The Professors and Qaddafi's Extreme MakeoverPaul M. Barrett
In 2006 and 2007, a dozen Western intellectuals traveled to the North African desert for intimate conversations with the man who likes to call himself the Brother Leader. Muammar Qaddafi received his visitors in a carpeted Bedouin-style tent, where they sat on plastic chairs and sipped tea while discussing the dictator's thoughts on economics and politics.
The meetings were arranged by the Monitor Group, a Cambridge (Mass.) consulting firm co-founded in 1983 by Michael Porter, the Harvard Business School management expert. As Politico first reported on Feb. 21, the Qaddafi regime paid Monitor a fee of $3 million a year, plus expenses, to run what the firm called "a sustained, long-term program to enhance international understanding and appreciation of Libya." Monitor, which has 1,500 employees worldwide, organized roundtables and produced thick studies on stimulating business in the isolated oil state. It provided research for a PhD thesis Qaddafi's son Saif al-Islam submitted to the London School of Economics.
At one point, the firm proposed a mass-circulation book—for an additional price of $2.45 million—that according to a Monitor memo would "allow the reader to hear Qaddafi elaborate, in his own words and in conversation with renowned international experts, his core ideas on individual freedom, direct democracy vs. representative democracy, [and] the role of state and religion."
The book never materialized, but Monitor succeeded in generating plenty of positive press for Libya. In an interview with Businessweek in February 2007, Porter said Saif Qaddafi had helped arrange Monitor's engagement with Libya. "I have gotten to know Saif quite well," Porter said. "He was a doctoral candidate at the London School of Economics, where he studied with some of the best professors. He's very much oriented toward making Libya a member of the modern world community."
Monitor brought Benjamin R. Barber, then a professor at the University of Maryland, to Libya for three visits. On Aug. 15, 2007, Barber published an opinion article in The Washington Post entitled "Qaddafi's Libya: An Ally for America?" Although "written off not long ago as an implacable despot," Qaddafi "is a complex and adaptive thinker," Barber asserted, "as well as an efficient, if laid-back autocrat." Joseph Nye, a professor at Harvard's Kennedy School of Government, also met Qaddafi. In December 2007 he published an essay in The New Republic in which he described the ruler of Libya since 1969 as "an autocrat" and a past "sponsor of terrorism," but also a man of ideas, "actively seeking a new strategy" and interested in "direct democracy."
Now that Qaddafi has vowed to hunt down and kill every last dissident in Libya, Monitor's image-buffing campaign has received probing coverage in The Boston Globe and Mother Jones, and the firm has issued an online apologia. "Given the terrible spectacle of Colonel Qaddafi using force on his own people, it may be difficult to imagine that just a few years ago many saw a period of promise in Libya," the firm said on Mar. 24. "Colonel Qaddafi had renounced terror, forfeited nuclear and chemical weapons and programs, and declared himself ready to rejoin the community of nations."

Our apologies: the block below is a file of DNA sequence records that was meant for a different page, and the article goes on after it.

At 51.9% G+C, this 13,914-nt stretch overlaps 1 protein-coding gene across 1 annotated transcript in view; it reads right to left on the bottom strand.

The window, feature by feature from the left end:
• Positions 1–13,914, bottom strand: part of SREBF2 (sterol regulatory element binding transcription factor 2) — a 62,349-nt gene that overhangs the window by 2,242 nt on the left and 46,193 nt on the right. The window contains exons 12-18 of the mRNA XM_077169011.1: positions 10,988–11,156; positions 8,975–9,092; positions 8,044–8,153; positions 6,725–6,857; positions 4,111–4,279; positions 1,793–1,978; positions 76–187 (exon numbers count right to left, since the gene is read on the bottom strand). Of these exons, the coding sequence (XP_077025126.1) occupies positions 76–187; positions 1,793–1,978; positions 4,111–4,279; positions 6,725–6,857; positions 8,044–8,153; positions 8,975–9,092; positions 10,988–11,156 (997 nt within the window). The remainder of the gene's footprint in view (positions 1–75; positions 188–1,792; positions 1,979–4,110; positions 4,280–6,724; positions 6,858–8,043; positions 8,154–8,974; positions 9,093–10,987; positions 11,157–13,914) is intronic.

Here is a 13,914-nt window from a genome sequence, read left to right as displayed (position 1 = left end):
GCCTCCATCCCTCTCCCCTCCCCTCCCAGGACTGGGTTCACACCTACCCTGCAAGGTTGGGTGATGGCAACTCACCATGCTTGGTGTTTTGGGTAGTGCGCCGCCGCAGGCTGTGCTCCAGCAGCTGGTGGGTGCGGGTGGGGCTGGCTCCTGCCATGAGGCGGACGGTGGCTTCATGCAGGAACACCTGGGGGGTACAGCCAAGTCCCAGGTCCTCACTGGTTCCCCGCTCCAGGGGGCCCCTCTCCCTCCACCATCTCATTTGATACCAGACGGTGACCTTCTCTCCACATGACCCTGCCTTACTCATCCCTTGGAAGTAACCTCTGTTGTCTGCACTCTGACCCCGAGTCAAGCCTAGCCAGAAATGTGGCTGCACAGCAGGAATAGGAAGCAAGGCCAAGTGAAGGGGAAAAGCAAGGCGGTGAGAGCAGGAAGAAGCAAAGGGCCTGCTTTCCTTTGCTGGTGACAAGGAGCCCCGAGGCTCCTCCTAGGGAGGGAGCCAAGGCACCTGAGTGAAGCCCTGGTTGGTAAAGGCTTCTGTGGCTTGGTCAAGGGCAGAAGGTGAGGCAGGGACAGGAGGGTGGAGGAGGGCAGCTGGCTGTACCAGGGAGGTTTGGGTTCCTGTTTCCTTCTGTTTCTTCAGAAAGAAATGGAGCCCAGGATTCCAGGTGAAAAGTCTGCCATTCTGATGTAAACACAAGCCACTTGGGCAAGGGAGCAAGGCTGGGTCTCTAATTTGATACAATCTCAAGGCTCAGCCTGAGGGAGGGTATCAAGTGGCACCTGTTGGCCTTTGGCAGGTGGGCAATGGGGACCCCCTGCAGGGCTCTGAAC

An idea in the abstract may thrill its creator, but an idea that has been tested by reality—and survives intact—can change the world. That's why academics who descend from the ivory tower and subject their theories to the complications of modern life deserve applause. Provided, of course, that their motivations remain pure. Recent history suggests that's a tricky line to walk.
A generation of Ivy League economists was enjoying both professional esteem and financial industry paychecks until the Wall Street crisis of 2008 made them look pretty dumb, if not venal. The Academy Award-winning documentary Inside Job offered a bipartisan parade of these men—for example, at Harvard, Larry Summers, a Democrat who opposed more oversight of derivatives, also collected generous speaking fees from investment banks, while Frederic Mishkin, a George W. Bush appointee to the Federal Reserve who teaches at Columbia, was paid to co-author a 2006 report praising the Icelandic financial system, which subsequently collapsed.
The same could be said for the academics who journeyed to Libya. It's true that between 2006 and 2008, when Monitor said it did the bulk of its work, the country's trajectory seemed positive. The U.N. had lifted sanctions in 2003, and the U.S. had resumed full diplomatic relations in 2006. The families of victims of the Libyan-engineered Pan Am-Lockerbie bombing of 1988 were paid hundreds of millions of dollars in settlements.